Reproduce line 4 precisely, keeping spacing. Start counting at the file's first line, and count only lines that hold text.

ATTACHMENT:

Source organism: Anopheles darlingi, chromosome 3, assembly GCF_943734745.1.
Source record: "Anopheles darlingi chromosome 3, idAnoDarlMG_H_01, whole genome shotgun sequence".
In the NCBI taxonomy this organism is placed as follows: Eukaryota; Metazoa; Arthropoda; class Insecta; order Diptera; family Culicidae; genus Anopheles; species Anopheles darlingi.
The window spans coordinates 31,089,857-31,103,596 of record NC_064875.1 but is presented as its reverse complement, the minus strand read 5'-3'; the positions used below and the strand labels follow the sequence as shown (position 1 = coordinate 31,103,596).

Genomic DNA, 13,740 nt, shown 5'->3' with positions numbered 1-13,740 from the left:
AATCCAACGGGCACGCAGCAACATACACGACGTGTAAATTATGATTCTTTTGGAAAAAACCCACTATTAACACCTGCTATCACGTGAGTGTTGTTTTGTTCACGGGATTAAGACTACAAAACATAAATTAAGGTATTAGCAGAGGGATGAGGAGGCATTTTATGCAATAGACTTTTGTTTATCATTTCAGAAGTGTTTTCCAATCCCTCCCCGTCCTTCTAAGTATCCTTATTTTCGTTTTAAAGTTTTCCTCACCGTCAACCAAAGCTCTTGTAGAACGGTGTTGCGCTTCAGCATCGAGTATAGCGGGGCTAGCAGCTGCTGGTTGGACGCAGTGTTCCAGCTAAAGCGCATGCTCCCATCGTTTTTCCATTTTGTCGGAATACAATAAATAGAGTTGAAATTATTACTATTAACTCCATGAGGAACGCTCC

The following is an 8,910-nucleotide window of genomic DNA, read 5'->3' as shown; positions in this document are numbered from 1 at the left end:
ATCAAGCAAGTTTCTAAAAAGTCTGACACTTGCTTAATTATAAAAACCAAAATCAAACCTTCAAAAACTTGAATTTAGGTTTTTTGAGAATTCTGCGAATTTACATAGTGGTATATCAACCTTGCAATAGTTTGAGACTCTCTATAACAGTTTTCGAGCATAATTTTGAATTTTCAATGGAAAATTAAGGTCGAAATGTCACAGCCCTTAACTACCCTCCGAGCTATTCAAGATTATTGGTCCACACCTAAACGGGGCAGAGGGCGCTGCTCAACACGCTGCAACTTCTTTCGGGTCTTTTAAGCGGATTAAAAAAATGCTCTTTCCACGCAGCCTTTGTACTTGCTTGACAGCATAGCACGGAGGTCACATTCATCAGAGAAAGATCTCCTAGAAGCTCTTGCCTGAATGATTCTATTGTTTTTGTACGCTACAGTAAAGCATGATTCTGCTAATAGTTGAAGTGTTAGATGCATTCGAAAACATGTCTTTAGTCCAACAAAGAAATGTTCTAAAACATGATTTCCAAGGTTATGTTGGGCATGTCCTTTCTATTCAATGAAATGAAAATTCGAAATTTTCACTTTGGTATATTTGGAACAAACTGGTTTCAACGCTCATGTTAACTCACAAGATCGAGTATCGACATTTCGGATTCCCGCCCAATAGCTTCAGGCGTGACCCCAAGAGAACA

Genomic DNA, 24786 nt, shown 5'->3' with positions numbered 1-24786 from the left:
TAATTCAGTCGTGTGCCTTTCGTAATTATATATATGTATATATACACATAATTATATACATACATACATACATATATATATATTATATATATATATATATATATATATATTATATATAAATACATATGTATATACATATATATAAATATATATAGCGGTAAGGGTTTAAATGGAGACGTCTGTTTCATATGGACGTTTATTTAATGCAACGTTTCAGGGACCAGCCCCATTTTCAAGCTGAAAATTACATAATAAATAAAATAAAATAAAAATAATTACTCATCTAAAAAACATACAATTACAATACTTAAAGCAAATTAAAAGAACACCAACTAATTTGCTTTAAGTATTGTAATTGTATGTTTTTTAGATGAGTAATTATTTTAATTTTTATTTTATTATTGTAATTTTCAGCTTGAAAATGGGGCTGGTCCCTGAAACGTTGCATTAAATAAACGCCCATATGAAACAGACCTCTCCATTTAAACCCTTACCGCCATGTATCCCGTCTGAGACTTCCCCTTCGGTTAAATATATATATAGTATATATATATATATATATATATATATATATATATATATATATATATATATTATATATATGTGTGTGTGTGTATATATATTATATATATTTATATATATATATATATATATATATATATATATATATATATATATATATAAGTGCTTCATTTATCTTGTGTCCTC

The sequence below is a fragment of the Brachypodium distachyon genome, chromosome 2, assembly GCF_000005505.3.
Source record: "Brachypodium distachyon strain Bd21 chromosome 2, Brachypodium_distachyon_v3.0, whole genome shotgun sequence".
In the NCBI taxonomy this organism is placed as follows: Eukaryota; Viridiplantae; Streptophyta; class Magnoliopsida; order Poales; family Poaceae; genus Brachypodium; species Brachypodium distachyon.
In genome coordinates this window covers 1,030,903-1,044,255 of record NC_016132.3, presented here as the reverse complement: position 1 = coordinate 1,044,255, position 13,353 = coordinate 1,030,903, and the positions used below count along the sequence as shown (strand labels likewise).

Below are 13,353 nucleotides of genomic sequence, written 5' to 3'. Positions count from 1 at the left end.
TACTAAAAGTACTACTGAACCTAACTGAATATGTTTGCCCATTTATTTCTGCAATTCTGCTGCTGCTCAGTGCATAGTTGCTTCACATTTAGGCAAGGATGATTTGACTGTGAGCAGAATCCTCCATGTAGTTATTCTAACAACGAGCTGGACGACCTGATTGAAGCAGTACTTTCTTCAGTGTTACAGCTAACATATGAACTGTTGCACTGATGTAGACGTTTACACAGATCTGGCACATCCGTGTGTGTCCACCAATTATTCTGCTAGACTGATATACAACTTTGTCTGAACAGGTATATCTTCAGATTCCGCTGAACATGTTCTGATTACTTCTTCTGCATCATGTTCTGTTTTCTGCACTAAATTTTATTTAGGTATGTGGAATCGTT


The window spans coordinates 31,089,857-31,103,596 of record NC_064875.1 but is presented as its reverse complement, the minus strand read 5'-3'; the positions used below and the strand labels follow the sequence as shown (position 1 = coordinate 31,103,596).